Urban Outfitters' expansion is a troubling event for Austin’s slowly dwindling small-business community. Unfortunately, high rent and corporations have been pushing out small businesses in favor of corporations. The beloved Toy Joy was pushed out of Guadalupe Street in 2013 after the owners noted in an open letter that the “neighborhood was becoming more expensive to do business in." The store was replaced by corporate Langford Market. Urban Outfitters' expansion may not come as much of a surprise, but it is still troubling for a city that prides itself on its small businesses.  

Ultimately, the expansion is a sign of the times in Austin. As the city grows, it is losing the ability to be weird. The expansion may be seen as a good thing because it will clean up the block, but unfortunately it comes at a price. As Tiner said, “[The expansion] can construed as progress, but for the community and the people that have been here for years, it's not. It’s destructive."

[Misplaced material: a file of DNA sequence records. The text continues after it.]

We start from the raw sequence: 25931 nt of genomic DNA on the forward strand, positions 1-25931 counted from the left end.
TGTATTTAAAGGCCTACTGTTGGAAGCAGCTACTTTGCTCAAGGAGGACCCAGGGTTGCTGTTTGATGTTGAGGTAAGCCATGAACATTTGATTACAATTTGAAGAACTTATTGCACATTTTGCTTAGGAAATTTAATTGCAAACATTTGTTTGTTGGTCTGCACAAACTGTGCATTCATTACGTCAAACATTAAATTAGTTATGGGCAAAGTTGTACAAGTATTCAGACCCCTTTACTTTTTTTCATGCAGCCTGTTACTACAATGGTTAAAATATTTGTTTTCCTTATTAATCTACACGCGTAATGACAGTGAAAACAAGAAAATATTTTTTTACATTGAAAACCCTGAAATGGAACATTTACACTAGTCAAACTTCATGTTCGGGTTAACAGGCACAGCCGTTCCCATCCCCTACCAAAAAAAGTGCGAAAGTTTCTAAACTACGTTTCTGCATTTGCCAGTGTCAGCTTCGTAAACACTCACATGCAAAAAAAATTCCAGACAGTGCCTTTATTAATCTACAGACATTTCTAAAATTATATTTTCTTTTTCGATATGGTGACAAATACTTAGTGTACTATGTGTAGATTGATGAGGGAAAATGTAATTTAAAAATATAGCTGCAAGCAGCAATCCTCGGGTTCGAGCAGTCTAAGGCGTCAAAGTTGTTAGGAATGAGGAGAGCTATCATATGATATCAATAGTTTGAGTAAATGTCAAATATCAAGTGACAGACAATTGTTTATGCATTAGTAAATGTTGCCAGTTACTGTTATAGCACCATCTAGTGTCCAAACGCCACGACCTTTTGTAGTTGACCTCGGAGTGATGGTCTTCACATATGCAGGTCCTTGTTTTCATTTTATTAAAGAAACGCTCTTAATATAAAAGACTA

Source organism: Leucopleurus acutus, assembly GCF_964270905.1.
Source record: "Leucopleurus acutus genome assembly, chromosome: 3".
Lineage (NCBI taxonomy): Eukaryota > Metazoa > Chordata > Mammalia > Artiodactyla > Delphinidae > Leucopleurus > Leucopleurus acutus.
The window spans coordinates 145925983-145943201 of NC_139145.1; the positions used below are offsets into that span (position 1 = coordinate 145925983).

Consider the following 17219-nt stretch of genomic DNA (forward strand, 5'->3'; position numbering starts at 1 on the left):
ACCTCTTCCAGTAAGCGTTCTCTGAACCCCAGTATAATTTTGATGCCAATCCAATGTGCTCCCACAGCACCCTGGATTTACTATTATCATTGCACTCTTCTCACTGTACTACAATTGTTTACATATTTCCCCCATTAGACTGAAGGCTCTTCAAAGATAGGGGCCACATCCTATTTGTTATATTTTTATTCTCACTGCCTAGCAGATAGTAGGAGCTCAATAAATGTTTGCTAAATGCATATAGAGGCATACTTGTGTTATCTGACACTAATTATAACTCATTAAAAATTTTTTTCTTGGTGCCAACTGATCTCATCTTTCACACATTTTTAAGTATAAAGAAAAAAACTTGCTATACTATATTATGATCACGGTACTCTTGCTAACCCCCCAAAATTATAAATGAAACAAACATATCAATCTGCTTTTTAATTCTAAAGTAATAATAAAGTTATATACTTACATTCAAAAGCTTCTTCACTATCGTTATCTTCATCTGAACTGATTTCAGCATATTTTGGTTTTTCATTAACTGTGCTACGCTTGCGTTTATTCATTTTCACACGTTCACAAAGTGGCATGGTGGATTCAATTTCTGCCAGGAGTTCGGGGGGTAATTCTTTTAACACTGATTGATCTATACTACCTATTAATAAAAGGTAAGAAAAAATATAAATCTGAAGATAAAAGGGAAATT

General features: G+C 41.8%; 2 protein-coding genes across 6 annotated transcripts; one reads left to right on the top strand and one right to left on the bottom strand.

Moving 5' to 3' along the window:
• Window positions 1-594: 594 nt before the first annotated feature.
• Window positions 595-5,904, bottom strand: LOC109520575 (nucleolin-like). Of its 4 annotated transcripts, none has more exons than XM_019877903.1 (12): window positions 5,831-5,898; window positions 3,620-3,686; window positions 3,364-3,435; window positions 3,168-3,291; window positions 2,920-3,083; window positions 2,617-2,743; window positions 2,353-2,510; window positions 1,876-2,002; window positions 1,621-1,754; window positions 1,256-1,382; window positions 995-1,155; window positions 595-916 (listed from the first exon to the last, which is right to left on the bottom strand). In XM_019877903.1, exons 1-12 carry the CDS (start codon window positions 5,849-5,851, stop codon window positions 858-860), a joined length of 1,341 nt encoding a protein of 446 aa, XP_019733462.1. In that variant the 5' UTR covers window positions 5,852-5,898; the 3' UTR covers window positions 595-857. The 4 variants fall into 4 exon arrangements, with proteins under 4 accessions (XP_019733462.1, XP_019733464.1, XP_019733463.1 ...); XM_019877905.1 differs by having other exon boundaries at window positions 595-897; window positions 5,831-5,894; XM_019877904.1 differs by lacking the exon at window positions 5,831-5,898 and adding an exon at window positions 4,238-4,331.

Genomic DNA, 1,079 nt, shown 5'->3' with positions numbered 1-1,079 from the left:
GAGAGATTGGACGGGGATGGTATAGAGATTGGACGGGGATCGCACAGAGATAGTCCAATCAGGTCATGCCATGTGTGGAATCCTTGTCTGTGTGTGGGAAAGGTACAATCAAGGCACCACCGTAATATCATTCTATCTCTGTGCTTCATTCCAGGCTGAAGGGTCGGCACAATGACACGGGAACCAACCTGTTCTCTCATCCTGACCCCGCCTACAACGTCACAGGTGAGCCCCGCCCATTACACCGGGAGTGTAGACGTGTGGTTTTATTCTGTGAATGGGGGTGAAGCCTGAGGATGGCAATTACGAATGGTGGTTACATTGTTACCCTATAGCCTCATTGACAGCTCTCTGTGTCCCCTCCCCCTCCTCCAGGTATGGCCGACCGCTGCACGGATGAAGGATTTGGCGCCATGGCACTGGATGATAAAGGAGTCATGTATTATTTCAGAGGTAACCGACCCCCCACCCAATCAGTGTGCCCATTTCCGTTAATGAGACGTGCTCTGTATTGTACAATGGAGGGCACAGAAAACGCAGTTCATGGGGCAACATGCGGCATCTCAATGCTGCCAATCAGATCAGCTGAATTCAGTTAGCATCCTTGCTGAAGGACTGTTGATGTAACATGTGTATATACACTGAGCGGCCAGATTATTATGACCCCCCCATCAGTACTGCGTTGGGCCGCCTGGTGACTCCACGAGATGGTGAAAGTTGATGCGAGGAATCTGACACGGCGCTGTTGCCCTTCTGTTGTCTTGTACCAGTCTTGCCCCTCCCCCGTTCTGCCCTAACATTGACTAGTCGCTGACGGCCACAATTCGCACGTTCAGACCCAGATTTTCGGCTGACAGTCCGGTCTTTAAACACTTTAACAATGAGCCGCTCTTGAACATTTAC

Lauren Ferguson is an English and art history major from Austin. Follow Ferguson on Twitter @LaurenFerg2.

Urban Outfitters, Inc. bought out the expired leases of five stores lining Guadalupe Street. Mellow Mushroom, Texadelphia, and Manju's are amongst the popular stores that will be leaving.
Photo Credit: Marshall Tidrick | Daily Texan Staff

Mellow Mushroom and Manju’s are leaving Guadalupe Street because of Urban Outfitters’ upcoming expansion across five neighboring stores.

Urban Outfitters bought out the leases of five stores on Guadalupe Street, including Manju’s and Mellow Mushroom. Austin-based BHF Guadalupe LLC, a business service company, owns all of these stores except for Mellow Mushroom, which the Washoe Company of Luling, Texas, owns.

“Starting in March, we will begin a renovation where we will add two restaurants, a larger selling space and some other great features,” said Andy Schmidt, Urban Outfitters store merchandiser. “We hope to be 100 percent complete with the additions by fall.”

Chase Bank’s lease did not expire in January, so Urban Outfitters’ expansion will not affect it. Urban Outfitters has bought the lease for its back parking lot, though.